• Organizations no longer have the luxury of performing periodic scans of their open source usage using tools with limited security capabilities. Those don’t come close to meeting the “state of the art” definition required by GDPR Article 25(1).With fines now being levied by data protection authorities, I predict that organizations will broaden their open source governance policies to include reviews of commercial software for open source libraries. Under such reviews, procurement officers can assess a given library or application for unpatched vulnerabilities and effectively embed security into the procurement process.
  • Over the years we’ve seen significant press coverage of open source vulnerabilities without proposing a solution. That’s not productive. In 2019, we’ll see a noticeable shift from individuals simply reporting issues to organizations and governments proactively funding remediation activities in critical projects.That shift will improve the overall health and security of projects, which will in turn have a direct impact on reducing risks associated with consuming those projects, and make them friendlier to complex regulatory environments.
  • We will see more major open source projects adopt the Commons Clause in an effort to profit from commercial adoption of their efforts. The Commons Clause is a modifier that can be applied to an open source license, converting it into a quasi-proprietary license. It came to the fore when Redis Labs in August 2018 modified the license associated with some of its existing Redis modules to include the Commons Clause. Redis Labs stated this change was made in part as major cloud providers were simply consuming these modules free and then offering them as paid services.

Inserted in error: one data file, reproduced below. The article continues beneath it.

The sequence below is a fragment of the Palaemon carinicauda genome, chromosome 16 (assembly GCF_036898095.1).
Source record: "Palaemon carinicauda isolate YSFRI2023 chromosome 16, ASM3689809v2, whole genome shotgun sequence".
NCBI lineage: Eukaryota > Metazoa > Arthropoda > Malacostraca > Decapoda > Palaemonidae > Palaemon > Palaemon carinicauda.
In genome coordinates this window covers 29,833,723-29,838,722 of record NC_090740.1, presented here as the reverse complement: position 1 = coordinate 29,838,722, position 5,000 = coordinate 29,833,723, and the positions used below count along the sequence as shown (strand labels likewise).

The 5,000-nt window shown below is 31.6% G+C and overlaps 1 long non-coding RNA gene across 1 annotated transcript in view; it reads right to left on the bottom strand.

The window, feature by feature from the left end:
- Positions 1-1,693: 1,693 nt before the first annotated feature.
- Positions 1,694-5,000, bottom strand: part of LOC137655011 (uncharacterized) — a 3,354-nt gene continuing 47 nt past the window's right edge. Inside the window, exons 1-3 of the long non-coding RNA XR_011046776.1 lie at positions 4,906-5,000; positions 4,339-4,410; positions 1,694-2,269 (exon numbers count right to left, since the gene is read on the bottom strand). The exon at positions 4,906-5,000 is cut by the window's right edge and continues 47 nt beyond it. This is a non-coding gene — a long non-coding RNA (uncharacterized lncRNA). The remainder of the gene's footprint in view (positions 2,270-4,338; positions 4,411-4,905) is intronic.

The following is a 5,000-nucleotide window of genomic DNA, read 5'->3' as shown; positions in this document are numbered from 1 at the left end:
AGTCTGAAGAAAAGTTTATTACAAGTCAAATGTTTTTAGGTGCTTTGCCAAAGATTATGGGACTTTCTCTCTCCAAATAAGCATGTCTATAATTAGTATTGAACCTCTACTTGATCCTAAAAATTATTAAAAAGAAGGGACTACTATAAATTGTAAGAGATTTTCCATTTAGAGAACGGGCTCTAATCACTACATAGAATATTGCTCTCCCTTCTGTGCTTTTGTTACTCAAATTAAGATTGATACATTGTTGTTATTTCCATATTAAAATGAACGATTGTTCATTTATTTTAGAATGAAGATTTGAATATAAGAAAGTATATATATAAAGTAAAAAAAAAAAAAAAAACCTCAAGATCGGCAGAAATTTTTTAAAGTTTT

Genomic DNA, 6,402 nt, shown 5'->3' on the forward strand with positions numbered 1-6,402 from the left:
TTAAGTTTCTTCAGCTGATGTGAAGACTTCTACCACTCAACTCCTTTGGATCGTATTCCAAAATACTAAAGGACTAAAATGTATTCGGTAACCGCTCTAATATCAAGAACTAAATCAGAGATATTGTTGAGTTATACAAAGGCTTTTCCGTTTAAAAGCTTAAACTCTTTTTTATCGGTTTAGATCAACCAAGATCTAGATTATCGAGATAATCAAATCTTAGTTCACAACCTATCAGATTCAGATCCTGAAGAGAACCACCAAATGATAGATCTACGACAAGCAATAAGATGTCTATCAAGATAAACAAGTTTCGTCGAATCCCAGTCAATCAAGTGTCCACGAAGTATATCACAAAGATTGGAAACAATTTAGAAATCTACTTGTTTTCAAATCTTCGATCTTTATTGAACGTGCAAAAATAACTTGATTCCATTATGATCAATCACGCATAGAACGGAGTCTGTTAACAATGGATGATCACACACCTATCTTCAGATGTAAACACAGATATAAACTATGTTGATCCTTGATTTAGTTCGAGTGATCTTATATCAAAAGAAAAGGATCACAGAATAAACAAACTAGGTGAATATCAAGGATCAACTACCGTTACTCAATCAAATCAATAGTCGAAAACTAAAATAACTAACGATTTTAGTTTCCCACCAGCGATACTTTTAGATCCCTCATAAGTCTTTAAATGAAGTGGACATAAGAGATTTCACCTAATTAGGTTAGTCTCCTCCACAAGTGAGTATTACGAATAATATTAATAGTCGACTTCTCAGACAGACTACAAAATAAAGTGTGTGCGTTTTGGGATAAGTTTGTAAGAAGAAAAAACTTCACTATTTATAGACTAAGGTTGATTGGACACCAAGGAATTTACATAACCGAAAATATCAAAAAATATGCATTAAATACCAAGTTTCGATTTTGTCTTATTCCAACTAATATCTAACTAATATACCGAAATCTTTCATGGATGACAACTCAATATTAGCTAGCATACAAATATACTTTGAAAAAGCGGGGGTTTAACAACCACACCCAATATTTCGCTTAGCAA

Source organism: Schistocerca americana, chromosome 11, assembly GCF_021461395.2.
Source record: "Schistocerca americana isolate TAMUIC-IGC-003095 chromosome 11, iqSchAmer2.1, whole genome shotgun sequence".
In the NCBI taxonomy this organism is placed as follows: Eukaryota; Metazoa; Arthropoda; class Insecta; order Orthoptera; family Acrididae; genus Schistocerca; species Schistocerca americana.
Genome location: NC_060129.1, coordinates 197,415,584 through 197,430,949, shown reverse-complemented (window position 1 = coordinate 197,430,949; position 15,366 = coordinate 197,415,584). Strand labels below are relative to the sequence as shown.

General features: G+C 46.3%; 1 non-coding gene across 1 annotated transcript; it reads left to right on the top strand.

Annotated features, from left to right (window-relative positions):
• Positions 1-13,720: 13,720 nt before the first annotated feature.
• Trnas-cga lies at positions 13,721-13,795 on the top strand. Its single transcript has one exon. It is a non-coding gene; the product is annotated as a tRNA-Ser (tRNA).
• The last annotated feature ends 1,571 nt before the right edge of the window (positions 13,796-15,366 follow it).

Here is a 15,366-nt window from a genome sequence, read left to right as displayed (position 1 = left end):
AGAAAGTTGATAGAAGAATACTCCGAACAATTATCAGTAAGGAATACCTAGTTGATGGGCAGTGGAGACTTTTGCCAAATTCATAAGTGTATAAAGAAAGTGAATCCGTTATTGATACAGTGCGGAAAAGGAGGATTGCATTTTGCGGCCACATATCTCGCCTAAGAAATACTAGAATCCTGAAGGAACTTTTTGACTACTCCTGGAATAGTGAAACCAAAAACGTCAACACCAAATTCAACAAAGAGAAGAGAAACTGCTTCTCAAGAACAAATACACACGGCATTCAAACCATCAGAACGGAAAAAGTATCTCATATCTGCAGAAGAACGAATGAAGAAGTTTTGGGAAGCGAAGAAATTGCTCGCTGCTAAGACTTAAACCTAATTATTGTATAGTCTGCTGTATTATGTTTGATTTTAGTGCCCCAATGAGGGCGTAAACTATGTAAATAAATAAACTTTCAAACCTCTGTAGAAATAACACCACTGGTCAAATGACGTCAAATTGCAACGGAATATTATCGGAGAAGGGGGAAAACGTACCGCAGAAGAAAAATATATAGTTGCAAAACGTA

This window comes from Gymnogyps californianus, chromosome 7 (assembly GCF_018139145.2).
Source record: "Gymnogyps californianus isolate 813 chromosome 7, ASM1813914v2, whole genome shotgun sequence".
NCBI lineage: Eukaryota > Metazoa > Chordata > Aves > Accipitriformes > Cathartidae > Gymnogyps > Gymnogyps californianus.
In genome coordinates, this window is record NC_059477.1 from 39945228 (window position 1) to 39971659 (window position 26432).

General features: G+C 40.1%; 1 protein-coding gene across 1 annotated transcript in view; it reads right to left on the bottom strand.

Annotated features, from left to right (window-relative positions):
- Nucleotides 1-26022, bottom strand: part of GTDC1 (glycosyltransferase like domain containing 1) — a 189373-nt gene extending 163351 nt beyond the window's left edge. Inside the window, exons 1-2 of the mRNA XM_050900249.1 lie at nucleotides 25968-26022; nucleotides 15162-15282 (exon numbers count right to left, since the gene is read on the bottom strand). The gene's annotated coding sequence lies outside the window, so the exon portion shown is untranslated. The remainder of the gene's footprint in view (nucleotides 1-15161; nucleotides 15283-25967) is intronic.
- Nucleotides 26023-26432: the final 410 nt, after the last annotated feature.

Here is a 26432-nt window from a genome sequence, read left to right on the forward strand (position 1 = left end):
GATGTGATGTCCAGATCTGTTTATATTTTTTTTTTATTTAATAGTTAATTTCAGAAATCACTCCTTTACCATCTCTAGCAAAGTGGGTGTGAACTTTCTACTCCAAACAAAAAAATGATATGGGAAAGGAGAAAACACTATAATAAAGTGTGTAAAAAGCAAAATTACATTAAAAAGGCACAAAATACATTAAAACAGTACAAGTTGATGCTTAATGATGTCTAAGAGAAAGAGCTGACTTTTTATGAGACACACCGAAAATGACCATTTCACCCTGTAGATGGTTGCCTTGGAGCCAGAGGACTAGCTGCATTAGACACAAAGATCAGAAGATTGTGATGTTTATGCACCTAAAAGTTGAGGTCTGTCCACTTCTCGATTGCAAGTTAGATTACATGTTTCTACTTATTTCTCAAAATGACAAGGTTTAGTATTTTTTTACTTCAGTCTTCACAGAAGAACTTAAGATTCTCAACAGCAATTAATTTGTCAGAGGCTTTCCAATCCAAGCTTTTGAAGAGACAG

Future of open source in democracy

Joseph Lorenzo Hall, chief technologist, Center for Democracy & Technology

On our end, we recently became an open source voting machine manufacturer—at least for a little bit. We are incubating VotingWorks, which aims to be a completely open source—software, hardware, docs via CC—voting systems manufacturer. This is similar to Los Angeles County’s VSAP (Voting Systems for All People) project, which has already produced a voting machine and intends to make it completely open. They haven’t published any source code just yet, but have fully working prototypes and a large manufacturing contract ($300 million) to get them in front of voters by the 2020 election.

More industries, better compliance, but mixed maturity

Stephen Giguere, sales engineer, Synopsys Software Integrity Group

  • Open source will continue to grow as we see non-traditional industries like shipping, fashion, banking and manufacturing continue down a path of transformation into software companies.